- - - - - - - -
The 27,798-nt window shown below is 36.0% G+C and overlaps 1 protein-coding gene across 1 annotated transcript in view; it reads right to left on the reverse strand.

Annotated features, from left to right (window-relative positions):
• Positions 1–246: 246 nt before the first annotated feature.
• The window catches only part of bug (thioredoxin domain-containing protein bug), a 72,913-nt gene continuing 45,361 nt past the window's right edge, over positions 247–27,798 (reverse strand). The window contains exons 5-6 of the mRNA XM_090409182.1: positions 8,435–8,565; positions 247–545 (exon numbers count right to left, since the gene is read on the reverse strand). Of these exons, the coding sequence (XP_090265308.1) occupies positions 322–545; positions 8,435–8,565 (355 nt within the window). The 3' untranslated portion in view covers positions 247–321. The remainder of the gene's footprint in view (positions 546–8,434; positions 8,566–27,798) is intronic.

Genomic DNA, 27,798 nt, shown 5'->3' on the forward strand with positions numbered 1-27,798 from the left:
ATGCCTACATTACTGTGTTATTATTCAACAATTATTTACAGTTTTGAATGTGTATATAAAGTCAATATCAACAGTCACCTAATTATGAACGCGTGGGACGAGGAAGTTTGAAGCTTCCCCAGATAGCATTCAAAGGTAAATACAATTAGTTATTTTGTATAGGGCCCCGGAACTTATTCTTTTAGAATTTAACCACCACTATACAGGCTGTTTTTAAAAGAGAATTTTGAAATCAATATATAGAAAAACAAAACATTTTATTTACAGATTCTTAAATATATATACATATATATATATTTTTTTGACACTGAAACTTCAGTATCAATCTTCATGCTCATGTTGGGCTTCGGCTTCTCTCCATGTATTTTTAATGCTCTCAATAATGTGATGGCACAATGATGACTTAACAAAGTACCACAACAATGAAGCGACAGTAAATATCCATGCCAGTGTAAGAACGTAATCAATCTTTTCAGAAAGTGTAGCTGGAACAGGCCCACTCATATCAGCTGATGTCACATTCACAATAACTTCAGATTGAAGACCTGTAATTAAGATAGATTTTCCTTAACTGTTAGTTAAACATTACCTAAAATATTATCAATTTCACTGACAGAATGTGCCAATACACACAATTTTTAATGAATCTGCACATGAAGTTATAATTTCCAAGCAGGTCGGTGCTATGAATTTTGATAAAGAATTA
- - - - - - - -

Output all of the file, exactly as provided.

The 27,798-nt window shown below is 36.0% G+C and overlaps 1 protein-coding gene across 1 annotated transcript in view; it reads right to left on the reverse strand.

Annotated features, from left to right (window-relative positions):
• Positions 1–246: 246 nt before the first annotated feature.
• The window catches only part of bug (thioredoxin domain-containing protein bug), a 72,913-nt gene continuing 45,361 nt past the window's right edge, over positions 247–27,798 (reverse strand). The window contains exons 5-6 of the mRNA XM_090409182.1: positions 8,435–8,565; positions 247–545 (exon numbers count right to left, since the gene is read on the reverse strand). Of these exons, the coding sequence (XP_090265308.1) occupies positions 322–545; positions 8,435–8,565 (355 nt within the window). The 3' untranslated portion in view covers positions 247–321. The remainder of the gene's footprint in view (positions 546–8,434; positions 8,566–27,798) is intronic.

Genomic DNA, 27,798 nt, shown 5'->3' on the forward strand with positions numbered 1-27,798 from the left:
ATGCCTACATTACTGTGTTATTATTCAACAATTATTTACAGTTTTGAATGTGTATATAAAGTCAATATCAACAGTCACCTAATTATGAACGCGTGGGACGAGGAAGTTTGAAGCTTCCCCAGATAGCATTCAAAGGTAAATACAATTAGTTATTTTGTATAGGGCCCCGGAACTTATTCTTTTAGAATTTAACCACCACTATACAGGCTGTTTTTAAAAGAGAATTTTGAAATCAATATATAGAAAAACAAAACATTTTATTTACAGATTCTTAAATATATATACATATATATATATTTTTTTGACACTGAAACTTCAGTATCAATCTTCATGCTCATGTTGGGCTTCGGCTTCTCTCCATGTATTTTTAATGCTCTCAATAATGTGATGGCACAATGATGACTTAACAAAGTACCACAACAATGAAGCGACAGTAAATATCCATGCCAGTGTAAGAACGTAATCAATCTTTTCAGAAAGTGTAGCTGGAACAGGCCCACTCATATCAGCTGATGTCACATTCACAATAACTTCAGATTGAAGACCTGTAATTAAGATAGATTTTCCTTAACTGTTAGTTAAACATTACCTAAAATATTATCAATTTCACTGACAGAATGTGCCAATACACACAATTTTTAATGAATCTGCACATGAAGTTATAATTTCCAAGCAGGTCGGTGCTATGAATTTTGATAAAGAATTA